• He waxed plaintively about the itinerant nature of the musician. We asked him if he thought he and opener Kevin Gordon would play stuff together during the show. “I wouldn’t be surprised,” he started, then, “I’m a huge fan and we’re good friends, but we don’t get to see each other much. There’s this circle of people that make up songs and drive around and we’ve only hung out like 10 times in 20 years. I’ve loved Drive-By Truckers for 20 years but I never got to hang out with Mike Coody before. But I consider him an old friend.”
    • More on making your way in the music biz. “The reward… you’re sitting in a (crappy) room eating pizza and throwing (expletive) celery, if that’s not what you want, you’re doing the wrong thing.”
    • “I had this Andy Kaufman thing once when I was living in Memphis, I would book myself at this place in Jackson, Tenn., with the intent of seeing how bad it would get. It got fun. I’d see how long it would take to get fired or punched. It’s as fun as having a connection. When it’s feral, it’s rockin’.”
    • “The thing I do now is I make signs. I’ve made like four signs. The first one was a sign for my sign company, but it was my first one, so it’s the worst one. I made a sign that said ‘Warning: This sign might not mean anything.’ I’m learning all about color and letter sizes.”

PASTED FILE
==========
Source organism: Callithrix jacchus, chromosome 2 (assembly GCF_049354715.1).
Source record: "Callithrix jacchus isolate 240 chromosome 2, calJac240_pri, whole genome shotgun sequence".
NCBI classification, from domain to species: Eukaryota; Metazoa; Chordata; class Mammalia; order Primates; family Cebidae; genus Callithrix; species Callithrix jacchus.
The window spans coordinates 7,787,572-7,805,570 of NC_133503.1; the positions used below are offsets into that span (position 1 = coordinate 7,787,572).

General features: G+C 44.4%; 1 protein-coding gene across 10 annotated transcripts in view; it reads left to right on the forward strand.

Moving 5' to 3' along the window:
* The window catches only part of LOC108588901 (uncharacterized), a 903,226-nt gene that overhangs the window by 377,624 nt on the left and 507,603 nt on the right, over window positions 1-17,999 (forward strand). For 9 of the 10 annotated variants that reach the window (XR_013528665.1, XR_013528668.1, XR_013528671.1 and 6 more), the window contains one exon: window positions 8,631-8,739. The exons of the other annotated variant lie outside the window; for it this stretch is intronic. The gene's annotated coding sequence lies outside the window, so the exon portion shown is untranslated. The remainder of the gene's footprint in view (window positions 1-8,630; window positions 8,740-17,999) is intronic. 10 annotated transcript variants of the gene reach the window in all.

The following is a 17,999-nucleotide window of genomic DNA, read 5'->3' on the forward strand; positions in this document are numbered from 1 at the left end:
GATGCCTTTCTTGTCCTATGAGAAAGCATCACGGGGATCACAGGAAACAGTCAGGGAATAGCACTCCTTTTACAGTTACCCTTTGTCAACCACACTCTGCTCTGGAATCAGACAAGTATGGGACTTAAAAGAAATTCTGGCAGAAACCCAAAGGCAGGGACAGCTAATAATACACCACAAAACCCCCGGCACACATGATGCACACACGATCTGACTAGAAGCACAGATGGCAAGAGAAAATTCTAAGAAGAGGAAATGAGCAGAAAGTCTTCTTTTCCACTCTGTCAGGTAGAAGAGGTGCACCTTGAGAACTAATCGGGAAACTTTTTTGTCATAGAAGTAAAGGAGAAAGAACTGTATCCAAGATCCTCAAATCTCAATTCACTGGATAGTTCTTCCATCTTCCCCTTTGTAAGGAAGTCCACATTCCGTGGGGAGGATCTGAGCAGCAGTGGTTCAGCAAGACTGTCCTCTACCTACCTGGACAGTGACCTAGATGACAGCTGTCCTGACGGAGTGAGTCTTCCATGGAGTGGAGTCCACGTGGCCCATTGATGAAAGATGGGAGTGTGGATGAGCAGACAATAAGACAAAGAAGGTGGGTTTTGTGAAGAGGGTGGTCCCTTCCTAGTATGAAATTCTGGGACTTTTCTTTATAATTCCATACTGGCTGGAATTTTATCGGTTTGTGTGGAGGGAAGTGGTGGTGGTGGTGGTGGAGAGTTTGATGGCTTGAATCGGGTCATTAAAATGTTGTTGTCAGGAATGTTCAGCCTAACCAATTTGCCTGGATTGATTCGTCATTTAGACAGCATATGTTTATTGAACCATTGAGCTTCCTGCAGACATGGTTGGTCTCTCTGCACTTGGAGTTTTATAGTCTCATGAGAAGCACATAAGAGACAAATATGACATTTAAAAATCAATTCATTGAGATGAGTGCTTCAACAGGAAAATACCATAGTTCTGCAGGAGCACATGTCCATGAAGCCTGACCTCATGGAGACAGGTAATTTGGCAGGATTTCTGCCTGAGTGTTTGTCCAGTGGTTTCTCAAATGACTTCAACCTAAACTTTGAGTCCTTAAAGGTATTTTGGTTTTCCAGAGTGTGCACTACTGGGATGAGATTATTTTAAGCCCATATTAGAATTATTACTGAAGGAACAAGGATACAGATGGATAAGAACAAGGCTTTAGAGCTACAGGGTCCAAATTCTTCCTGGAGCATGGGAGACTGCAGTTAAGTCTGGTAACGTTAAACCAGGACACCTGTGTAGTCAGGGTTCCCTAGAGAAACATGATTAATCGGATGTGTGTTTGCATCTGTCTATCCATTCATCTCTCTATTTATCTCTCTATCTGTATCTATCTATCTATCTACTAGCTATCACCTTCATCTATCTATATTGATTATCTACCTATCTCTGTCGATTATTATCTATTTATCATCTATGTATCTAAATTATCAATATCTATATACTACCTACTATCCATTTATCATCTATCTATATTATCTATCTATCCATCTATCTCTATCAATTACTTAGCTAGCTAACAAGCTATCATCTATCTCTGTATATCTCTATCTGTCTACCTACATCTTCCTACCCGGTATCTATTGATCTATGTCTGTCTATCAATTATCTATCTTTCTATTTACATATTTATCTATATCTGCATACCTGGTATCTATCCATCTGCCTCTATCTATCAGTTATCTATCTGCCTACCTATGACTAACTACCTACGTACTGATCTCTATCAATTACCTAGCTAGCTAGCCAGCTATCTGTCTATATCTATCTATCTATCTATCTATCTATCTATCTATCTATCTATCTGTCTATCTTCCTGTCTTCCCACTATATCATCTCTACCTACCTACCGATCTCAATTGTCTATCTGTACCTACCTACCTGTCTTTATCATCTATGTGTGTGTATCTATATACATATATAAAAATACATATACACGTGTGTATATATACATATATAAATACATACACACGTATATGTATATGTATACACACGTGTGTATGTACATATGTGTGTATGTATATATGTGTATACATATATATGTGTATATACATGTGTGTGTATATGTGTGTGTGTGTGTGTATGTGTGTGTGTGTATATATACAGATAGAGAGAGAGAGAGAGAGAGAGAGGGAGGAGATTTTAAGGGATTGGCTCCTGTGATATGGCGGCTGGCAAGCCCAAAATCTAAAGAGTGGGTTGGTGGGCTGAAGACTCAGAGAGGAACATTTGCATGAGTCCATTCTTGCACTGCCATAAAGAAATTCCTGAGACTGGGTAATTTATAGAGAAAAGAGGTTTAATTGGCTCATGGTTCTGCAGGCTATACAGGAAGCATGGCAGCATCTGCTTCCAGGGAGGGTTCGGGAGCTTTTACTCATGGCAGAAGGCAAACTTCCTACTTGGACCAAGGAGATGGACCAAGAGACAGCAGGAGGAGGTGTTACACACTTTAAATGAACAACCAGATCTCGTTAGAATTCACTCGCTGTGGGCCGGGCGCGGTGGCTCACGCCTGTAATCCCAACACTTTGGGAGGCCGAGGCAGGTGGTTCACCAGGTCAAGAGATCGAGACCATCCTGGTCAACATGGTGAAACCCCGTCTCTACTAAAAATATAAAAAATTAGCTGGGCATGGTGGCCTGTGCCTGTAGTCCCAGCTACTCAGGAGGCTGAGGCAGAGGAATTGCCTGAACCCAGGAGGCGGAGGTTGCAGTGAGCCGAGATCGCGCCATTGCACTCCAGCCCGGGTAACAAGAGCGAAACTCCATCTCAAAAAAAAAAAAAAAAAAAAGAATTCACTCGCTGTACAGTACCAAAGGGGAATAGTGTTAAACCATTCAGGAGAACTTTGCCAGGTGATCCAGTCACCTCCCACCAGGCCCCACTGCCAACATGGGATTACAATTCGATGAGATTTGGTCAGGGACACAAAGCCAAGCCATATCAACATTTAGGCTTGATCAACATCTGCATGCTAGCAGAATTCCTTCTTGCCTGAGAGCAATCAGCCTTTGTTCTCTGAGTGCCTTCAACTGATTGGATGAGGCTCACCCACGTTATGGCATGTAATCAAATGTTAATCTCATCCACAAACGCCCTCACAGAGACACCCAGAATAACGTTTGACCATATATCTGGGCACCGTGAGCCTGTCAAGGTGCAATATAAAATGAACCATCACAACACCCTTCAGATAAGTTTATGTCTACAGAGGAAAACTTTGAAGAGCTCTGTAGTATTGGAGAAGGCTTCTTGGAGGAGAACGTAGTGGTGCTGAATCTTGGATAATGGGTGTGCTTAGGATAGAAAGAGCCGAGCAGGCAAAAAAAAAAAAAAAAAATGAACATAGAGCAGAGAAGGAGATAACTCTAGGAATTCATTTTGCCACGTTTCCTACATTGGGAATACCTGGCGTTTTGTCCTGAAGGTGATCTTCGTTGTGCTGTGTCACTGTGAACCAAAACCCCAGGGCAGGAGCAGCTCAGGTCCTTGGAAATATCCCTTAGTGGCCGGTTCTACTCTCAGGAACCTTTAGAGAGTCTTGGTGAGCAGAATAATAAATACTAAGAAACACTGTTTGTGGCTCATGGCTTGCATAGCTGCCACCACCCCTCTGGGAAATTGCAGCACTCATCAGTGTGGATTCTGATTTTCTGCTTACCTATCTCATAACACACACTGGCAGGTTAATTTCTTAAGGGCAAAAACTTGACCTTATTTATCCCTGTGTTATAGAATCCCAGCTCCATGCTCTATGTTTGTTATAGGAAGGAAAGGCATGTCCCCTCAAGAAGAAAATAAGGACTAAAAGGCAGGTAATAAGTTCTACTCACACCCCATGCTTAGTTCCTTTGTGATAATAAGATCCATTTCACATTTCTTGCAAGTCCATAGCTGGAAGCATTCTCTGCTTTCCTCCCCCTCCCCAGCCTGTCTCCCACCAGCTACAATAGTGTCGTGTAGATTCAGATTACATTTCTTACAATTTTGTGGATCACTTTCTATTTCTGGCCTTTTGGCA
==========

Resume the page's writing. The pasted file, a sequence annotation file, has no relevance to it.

• Of his memoir, written with fellow Nashville musician and journalist Peter Cooper: “Having a book makes me sound like an author, which I love. The book felt less like art, but when I read it back I was touched. I come off as a better person that I am. Of course, I was offered money to do it.”
    • After a brief discussion of how working with his latest band, the Hard working Americans, is different than his solo work, he talked about a larger mission. “I decided to save the (expletive) world. It can’t be done, but then there’s no decent reason to come up with a song. I want to be massive, you know? Why Not? Posters in the dorm room. Go for glory. So Bono-y, you know? He’s got to be close (to saving the world). He should be the manager for our band. I’ll make signs for pre-show protests, to protest nothing and celebrate everything. Use the natural laws of absurdity to put them in their rightful place.” When we (in the spirit of things) offered that, since he was protesting nothing, it wouldn’t matter if the signs were any good, which was good for him, he thought that was a great idea and was willing to give us five percent of his business if things every worked out.
    • He said he might do another book, and he would continue to investigate a couple side musical projects, but he doubted he would do another “folk” album. “I do want to rest on my laurels.”
    • He did offer that he has been fortunate to turn his hobby and passion into a job, although he admitted that “the stage kinda got under me rather than I got up on the stage.”
    • He referenced dying on a couple of occasions, and we were never quite sure if it was all philosophical, or he was anticipating something more imminent. We’re guessing it was sadness from knowing his friend and mentor Kent Findlay was, when we spoke to him, battling multiple myeloma for a second time. Findlay passed away March 2.

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    By: Jim Fischer

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    3 / 13 / 15